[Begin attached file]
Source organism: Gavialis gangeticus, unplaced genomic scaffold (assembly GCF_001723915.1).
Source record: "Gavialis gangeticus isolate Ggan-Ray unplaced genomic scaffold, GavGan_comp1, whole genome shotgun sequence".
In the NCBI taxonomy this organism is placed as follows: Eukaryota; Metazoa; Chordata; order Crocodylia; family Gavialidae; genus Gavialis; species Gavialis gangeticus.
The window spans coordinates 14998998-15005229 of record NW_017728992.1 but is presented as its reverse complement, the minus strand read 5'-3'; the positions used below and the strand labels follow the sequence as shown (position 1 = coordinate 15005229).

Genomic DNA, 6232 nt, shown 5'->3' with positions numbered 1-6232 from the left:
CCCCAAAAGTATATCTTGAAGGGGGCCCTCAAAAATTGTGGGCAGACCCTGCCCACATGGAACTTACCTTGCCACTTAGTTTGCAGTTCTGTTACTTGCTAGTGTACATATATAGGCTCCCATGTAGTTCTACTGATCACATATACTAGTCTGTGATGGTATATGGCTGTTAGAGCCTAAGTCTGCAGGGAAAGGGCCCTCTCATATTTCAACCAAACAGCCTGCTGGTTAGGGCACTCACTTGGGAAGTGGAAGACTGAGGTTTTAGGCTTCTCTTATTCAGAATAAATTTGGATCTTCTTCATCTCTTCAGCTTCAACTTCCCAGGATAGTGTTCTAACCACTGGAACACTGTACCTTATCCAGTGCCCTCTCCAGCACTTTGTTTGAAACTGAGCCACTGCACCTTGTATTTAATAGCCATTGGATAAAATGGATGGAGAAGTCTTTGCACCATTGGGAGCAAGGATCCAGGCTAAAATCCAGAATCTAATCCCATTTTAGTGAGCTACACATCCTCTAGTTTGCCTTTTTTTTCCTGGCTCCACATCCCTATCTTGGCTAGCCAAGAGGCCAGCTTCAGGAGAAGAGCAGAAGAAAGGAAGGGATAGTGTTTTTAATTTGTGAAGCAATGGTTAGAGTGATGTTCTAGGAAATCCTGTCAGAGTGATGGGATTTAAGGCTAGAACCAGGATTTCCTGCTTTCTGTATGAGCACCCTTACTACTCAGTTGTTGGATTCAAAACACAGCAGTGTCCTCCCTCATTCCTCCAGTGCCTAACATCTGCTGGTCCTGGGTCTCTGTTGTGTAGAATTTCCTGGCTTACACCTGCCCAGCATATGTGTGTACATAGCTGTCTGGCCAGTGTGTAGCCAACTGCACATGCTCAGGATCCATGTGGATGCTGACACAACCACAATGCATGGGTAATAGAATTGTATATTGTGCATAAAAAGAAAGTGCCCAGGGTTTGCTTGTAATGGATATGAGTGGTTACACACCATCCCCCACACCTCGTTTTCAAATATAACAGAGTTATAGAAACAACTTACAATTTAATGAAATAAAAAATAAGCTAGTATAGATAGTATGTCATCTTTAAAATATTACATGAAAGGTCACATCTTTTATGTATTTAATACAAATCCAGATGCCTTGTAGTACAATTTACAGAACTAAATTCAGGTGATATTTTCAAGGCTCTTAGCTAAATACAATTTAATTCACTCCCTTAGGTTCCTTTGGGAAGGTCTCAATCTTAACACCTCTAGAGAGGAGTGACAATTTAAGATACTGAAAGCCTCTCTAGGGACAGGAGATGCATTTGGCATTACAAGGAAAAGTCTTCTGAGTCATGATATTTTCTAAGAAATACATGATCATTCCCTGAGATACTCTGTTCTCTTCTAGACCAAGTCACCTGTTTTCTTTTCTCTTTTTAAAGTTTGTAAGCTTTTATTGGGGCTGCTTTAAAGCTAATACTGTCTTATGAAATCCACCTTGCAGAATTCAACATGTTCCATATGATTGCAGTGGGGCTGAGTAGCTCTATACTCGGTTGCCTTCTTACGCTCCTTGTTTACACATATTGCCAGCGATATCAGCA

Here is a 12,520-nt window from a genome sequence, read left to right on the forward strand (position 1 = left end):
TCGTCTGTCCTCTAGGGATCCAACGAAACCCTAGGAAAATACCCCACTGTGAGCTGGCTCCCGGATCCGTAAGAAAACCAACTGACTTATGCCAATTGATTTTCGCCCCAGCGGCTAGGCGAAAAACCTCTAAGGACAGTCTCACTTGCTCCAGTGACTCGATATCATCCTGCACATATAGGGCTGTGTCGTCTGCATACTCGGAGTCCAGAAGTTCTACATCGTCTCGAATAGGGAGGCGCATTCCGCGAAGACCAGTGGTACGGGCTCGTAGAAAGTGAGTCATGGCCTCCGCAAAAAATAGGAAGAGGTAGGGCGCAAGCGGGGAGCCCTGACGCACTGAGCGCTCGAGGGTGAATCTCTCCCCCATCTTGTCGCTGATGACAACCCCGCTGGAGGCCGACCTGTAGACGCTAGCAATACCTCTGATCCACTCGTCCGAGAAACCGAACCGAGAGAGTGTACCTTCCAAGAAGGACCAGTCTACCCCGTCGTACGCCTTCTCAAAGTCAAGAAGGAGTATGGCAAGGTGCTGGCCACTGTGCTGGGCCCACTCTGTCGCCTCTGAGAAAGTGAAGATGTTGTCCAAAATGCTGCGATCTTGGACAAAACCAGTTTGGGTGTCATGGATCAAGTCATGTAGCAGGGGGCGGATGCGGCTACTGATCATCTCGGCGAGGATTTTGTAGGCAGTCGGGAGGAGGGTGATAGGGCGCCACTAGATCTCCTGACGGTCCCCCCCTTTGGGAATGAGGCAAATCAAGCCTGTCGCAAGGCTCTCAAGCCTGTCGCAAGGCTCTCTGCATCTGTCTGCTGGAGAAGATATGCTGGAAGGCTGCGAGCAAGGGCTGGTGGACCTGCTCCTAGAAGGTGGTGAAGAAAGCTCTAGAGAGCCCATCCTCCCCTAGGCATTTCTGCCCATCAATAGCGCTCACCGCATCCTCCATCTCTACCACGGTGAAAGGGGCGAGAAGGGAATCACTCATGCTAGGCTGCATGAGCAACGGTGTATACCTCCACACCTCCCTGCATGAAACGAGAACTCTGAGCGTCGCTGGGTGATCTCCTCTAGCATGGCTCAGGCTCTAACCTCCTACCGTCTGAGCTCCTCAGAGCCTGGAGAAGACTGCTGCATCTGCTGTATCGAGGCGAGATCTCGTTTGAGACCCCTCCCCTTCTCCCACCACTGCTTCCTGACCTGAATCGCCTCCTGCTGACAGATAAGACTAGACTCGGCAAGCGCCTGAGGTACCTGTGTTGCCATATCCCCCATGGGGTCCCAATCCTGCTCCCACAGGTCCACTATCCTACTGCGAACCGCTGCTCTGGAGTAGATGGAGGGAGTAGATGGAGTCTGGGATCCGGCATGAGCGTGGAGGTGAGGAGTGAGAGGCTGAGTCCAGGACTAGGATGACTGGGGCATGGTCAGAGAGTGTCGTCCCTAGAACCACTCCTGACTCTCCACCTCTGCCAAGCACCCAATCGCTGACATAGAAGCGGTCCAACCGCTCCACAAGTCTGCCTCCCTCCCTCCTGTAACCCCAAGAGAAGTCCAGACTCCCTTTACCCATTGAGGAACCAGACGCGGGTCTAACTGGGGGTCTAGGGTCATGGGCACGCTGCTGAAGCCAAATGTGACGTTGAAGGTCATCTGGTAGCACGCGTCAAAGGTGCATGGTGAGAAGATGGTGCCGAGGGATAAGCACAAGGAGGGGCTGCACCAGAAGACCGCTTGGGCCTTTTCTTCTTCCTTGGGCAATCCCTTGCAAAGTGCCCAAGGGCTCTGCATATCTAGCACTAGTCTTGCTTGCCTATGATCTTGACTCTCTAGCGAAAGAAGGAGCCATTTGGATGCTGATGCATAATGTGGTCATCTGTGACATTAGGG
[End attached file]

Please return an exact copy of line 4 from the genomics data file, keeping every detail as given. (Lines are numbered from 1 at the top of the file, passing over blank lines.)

The window spans coordinates 14998998-15005229 of record NW_017728992.1 but is presented as its reverse complement, the minus strand read 5'-3'; the positions used below and the strand labels follow the sequence as shown (position 1 = coordinate 15005229).